New security checks for UAE expats come into effect

All residents seeking a new work visa from Sunday will need to secure a Good Conduct and Behaviour Certificate

30 - April - 2014, FNC, Abu Dhabi

Hamad Sultan Al Rohoumi (elected, Dubai)

FNC Meeting on 30 of April 2014. Fatima Al Marzooqi/ The National
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Strict new security checks that will require every working resident to produce a document proving they have not committed a criminal offence will come into force on Sunday.

All residents seeking a new work visa from Sunday will need to secure a Good Conduct and Behaviour Certificate.

The move was outlined in a Cabinet resolution reported by state news agency Wam last month.

According to the committee managing the process, the checks are part of the Government’s efforts to help to safeguard the country's national security.

In most cases the document can be obtained from a police force or government authority in the expat's home country, or from the country they have lived within the past five years.

That document would then be attested by the UAE embassy in that country, or the Ministry of Foreign Affairs in the UAE.

Marriage certificates and education qualifications are currently certified in the same way.


Read more:

How to obtain a 'good conduct' certificate ahead of UAE's new work visa regulations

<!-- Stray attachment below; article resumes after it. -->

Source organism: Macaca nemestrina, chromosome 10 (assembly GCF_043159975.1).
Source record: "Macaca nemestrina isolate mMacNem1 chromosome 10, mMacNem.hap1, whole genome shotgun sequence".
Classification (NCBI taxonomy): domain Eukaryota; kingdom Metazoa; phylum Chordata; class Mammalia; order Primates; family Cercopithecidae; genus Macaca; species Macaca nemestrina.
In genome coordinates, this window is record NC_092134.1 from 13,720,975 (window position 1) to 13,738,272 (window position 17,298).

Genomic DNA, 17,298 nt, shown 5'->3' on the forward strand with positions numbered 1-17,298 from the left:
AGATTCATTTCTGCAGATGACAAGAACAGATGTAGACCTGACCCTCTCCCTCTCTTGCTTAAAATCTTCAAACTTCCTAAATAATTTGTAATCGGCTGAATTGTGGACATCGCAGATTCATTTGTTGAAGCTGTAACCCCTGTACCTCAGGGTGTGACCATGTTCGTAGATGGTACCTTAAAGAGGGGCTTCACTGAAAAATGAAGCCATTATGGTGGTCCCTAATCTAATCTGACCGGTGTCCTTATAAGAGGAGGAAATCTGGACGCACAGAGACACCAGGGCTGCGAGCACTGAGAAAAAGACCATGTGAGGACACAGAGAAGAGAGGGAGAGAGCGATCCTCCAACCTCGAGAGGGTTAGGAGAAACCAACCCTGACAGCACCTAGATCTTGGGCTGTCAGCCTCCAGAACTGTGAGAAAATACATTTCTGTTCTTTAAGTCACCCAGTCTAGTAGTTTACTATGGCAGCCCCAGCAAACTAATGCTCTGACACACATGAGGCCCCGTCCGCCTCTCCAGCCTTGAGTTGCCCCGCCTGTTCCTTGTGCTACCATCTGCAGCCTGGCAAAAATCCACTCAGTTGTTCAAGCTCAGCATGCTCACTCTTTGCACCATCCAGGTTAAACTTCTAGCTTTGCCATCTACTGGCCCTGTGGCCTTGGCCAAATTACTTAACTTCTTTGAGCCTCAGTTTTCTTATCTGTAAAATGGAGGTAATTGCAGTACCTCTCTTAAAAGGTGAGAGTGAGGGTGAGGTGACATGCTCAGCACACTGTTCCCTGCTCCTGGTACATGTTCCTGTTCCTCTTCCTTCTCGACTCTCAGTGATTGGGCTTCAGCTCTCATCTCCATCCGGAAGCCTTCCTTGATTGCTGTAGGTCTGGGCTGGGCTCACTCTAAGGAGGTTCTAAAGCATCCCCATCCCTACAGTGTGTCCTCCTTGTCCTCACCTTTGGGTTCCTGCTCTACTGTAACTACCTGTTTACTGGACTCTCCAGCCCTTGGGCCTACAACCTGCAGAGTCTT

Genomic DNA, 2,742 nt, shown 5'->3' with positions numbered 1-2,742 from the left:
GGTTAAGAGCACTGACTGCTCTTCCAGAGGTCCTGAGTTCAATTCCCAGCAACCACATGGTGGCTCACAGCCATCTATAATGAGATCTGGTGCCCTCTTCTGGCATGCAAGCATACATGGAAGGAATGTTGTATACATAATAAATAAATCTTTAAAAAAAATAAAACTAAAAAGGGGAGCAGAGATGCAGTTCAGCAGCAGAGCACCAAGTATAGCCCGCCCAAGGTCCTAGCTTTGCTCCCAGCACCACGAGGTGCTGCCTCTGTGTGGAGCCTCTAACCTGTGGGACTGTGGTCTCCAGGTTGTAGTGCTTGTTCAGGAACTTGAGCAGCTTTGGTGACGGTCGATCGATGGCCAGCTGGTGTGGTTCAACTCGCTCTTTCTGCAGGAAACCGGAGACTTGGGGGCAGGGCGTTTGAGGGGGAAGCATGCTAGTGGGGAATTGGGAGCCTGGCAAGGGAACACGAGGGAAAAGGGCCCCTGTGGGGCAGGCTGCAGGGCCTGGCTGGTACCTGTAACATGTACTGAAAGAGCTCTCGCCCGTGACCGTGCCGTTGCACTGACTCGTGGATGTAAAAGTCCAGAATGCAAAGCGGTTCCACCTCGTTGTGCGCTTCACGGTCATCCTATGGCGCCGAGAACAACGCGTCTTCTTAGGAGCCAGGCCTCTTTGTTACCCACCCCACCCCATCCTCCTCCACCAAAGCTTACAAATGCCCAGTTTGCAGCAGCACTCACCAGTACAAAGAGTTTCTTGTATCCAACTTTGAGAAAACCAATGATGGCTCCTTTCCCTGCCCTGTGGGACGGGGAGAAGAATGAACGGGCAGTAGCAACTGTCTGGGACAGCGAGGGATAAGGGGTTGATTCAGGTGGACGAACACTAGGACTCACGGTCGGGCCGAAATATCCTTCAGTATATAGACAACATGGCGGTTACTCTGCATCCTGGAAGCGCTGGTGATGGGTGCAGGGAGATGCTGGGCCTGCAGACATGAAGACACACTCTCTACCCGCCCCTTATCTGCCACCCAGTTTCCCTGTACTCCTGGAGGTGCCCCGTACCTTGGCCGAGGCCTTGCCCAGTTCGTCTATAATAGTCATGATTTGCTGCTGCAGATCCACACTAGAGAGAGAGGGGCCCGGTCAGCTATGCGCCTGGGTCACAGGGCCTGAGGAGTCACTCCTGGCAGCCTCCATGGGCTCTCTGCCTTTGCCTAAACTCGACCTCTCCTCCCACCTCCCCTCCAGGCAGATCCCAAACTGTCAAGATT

Good conduct scheme will need monitoring


The new requirement does not extend to sponsored family members and tourists.

Long-term residents of the UAE seeking a new visa can apply to Dubai Police or Abu Dhabi Police for a certificate.

Hamad Al Rohoumi is the Federal National Council member for Dubai who first raised the issue with the labour minister last year.

He said the security checks are already mandatory for Emiratis and that they would help save costs and help make the UAE safer.

“Every UAE national is asked to provide a good conduct and behaviour certificate when applying for job. Don’t you think it is also necessary for expats to provide one as well?” When asked whether he thought the additional paperwork will be an inconvenience to expatriates, he referred to the case of Nedal Issa Abdullah, 50, a Jordanian, who was executed in November for kidnapping, raping, and strangling eight-year-old Obaida Al Aqrabawi in May 2016.

“Do you think that the additional paper work is a small price to pay to save a child? A child like Obaida who was strangled and raped by a criminal who was wanted in his own country.” Not only will the security checks reduce crime, he said, but it will also save judicial costs.

“It costs a lot of money for the government to incarcerate and try these people.

“We don’t want expatriates who have committed heinous crime in their own country to come to the UAE.

“Why would we want a convicted child rapist to come into our homes and work as a driver for our children? Or for example or a thief who we put in charge of our businesses.

“Particularly since UAE nationals are expected to provide good conduct certificates themselves,” he said.

“As a government official, national security and the public’s benefit is foremost on my agenda and these certificates will help national security and benefit the public.”